arrow-downarrow-leftarrow-rightarrow-upchevron-upchevron-leftchevron-rightchevron-upclosecomment-newemail-newfullscreen-closefullscreen-opengallerygridheadphones-newheart-filledheart-openmap-geolocatormap-pushpinArtboard 1Artboard 1Artboard 1minusng-borderpauseplayplusprintreplayscreensharefacebookgithubArtboard 1Artboard 1linkedinlinkedin_inpinterestpinterest_psnapchatsnapchat_2tumblrtwittervimeovinewhatsappspeakerstar-filledstar-openzoom-in-newzoom-out-new

Gulf Turtle Nests Abound, But Worries Remain

The first turtle nesting season after the Gulf oil spill is off to a good start, but experts say adult turtle deaths are still on the rise.

Sea turtle nesting season is underway on Gulf of Mexico beaches, and observers say activity seems normal. But these aren't the same animals that nested during last year's Gulf oil spill, and scientists are concerned about a continued rise in turtle deaths.

© 2011 National Geographic; partially funded by NSF; field producing and videography by Fritz Faerber



The first sea turtle nesting season after the 2010 BP oil spill was contained is underway in the northern Gulf of Mexico. And biologists and turtle conservation groups report a good nesting season so far.

Last summer, as the ruptured well spewed an estimated 5 million barrels of oil into the Gulf, scientists and volunteers launched a risky rescue– moving fragile turtle eggs away from the oil danger.

Biologists and volunteers moved about 28,000 eggs , mostly loggerhead turtles, from Alabama and Florida’s Panhandle to NASA’s Kennedy Space Center. The goal was to spare the vulnerable hatchlings an encounter with the oil. It’s estimated around 14,000 hatchlings were released on Florida’s Atlantic coast.

The tiny turtles were not tagged, so no one really knows where they are now. And if they were spotted, they couldn’t be accurately identified.

Back on the Gulf Coast, it’s nesting season once again, and conservation groups like Alabama’s Share the Beach are finding new nests almost daily– an encouraging sign. But they caution not to read too much into the finds.

SOT: Mike Reynolds, Share the Beach Director

“The nests look normal, the turtles seem normal. So, all in all it seems like a pretty good year. Of course, the turtles that are nesting this year are not the turtles that nested last year. Turtles nest every other year or thereabout and so these turtles nested two years ago. What we will be really interested in seeing is a year from now when last year’s turtles that were here during the oil spill that had the greatest effect from the oil come back and nest on our beaches next year.

There are 5 species of sea turtles that nest on the beaches of the Gulf Coast, and all of them are protected, so, every morning Share the Beach volunteers comb Alabama’s coast, just as they’ve done every nesting season since 2001, looking for telltale signs of a turtle nest – crawl marks and churned up area near a nest site.

And biologists are doing a study as part of the Natural Resource Damage Assessment – attaching satellite tags to incoming mother turtles to monitor their movements.

When the patrols spot a fresh nest too close to the waterline, they move the eggs before they set and become more sensitive to movement. They carefully put the eggs in a new nest and cordon it off.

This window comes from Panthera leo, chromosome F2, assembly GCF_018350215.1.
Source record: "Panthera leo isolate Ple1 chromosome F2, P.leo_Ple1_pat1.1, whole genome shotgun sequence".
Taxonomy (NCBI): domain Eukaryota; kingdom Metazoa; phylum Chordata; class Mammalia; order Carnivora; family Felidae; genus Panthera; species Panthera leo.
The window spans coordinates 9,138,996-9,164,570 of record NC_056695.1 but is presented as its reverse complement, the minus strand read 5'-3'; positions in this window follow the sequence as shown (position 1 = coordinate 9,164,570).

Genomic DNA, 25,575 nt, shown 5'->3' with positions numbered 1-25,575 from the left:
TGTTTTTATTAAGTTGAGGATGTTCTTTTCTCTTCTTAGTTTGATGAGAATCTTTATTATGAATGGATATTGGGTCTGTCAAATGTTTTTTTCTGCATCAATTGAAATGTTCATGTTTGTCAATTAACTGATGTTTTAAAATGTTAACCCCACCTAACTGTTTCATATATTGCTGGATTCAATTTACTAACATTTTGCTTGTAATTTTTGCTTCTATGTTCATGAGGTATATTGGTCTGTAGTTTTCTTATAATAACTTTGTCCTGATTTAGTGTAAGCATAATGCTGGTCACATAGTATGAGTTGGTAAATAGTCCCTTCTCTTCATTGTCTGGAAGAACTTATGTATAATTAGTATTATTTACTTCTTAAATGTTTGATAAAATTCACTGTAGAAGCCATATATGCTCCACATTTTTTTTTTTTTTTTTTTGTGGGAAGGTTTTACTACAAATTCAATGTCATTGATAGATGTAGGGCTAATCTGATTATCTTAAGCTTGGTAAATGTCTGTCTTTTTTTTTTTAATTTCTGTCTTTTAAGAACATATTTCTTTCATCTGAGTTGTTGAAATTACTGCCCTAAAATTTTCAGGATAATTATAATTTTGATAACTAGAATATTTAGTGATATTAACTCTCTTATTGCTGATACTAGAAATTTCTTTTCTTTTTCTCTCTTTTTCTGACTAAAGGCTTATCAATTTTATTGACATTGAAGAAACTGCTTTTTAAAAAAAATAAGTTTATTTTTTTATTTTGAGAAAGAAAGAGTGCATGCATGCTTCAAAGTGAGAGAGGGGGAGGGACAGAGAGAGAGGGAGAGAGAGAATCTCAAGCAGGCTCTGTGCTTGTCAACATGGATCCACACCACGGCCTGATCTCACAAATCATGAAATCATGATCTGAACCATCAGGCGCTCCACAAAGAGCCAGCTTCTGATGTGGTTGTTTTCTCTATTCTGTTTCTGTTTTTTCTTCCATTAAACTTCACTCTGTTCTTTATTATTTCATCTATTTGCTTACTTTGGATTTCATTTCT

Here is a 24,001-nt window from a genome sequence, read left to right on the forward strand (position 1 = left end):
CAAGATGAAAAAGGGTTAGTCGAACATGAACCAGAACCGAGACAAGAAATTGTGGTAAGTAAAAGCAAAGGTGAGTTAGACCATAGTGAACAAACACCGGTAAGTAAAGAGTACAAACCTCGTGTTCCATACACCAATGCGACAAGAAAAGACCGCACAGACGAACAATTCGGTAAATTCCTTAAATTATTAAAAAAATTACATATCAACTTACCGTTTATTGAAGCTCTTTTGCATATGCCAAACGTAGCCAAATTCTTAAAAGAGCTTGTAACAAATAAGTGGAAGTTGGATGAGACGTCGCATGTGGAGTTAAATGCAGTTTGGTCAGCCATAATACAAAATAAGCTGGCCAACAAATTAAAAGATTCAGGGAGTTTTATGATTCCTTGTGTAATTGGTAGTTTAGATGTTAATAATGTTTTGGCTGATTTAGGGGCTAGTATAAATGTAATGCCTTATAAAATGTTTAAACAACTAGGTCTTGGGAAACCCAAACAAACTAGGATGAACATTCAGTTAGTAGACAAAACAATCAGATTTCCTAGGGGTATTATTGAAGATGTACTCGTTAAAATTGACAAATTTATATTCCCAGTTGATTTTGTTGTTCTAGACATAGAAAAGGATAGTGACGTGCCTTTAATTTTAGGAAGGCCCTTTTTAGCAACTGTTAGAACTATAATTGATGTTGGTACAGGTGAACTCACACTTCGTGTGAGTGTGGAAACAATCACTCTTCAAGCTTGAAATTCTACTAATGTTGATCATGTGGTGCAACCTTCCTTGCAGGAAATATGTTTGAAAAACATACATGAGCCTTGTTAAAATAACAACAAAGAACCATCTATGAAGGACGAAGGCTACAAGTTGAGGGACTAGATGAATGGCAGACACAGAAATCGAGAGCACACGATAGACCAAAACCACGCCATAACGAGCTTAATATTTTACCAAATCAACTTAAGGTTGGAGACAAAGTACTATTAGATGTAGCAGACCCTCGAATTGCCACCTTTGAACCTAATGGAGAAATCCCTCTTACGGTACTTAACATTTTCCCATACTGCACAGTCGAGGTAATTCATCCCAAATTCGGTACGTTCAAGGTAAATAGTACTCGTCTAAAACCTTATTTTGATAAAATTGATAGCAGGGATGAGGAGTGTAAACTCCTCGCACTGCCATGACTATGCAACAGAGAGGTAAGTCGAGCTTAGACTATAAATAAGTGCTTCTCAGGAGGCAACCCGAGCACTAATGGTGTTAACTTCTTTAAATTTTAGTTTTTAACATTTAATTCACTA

SOT: Reynolds

“We probably have less than 50 nesting sea turtles left here in Alabama. And so, just losing a few of them is a big deal. And so last year, if we lost significant numbers of sea turtles last year, then it will put a very large dent in our population down the road.”

In neighboring Mississippi, the Institute of Marine Mammal Studies is running its own satellite tagging studies to follow the movements of Kemps Ridley turtles.

IMMS Executive Director Moby Solangi reports some causes for concern about the Gulf’s recovery. This spring he saw a 20 to 30-fold increase in dolphin deaths – most of them baby dolphins. And this was months after officials stopped the flow of leaking oil.

SOT: Moby Solangi, President and Executive Director ,Institute for Marine Mammal Studies

“So, as we thought things had stabilized, there was this big jump in the dolphin mortality, more so just being the babies. And that started stabilizing in March and early April. As that started stabilizing, we saw a huge jump in the turtle mortalities. Just to give you a comparison. In the entire last year, we saw about 299 turtles that died and we had rescued about 50 for the entire year. As of today, we have 236 turtles dead and 24 live that are in our custody.”

With half of the year still ahead, the numbers are expected to grow. That these deaths are a result of the spill cannot be said definitively. But Solangi and other researchers will be working to learn more about the spill’s impact on turtles and other creatures. As far as the fate of the little turtles released last year….

SOT: Moby Solangi, President and Executive Director of the Institute for Marine Mammal Studies

“Translocation of the nests and eggs was an adequate move. Whether it did succeed or not, it was more of a heartwarming and heart tugging way of doing things. The only way we can say if it was scientific is if we recover or tag and follow and see where they went and how many survived. We will never know that. And until then, it will always be an enigma.”

Back in Alabama, volunteers carry on, knowing they could be helping save an endangered species.

SOT: Reynolds

“People realize that this beach is more than just a wonderful place to come sunbathe and fish and hang out. It is a critical habitat, not just important, but a critical habitat for a very important species, an endangered species of sea turtles. They cannot survive without this beach. They have to nest on these beaches. They’re driven to."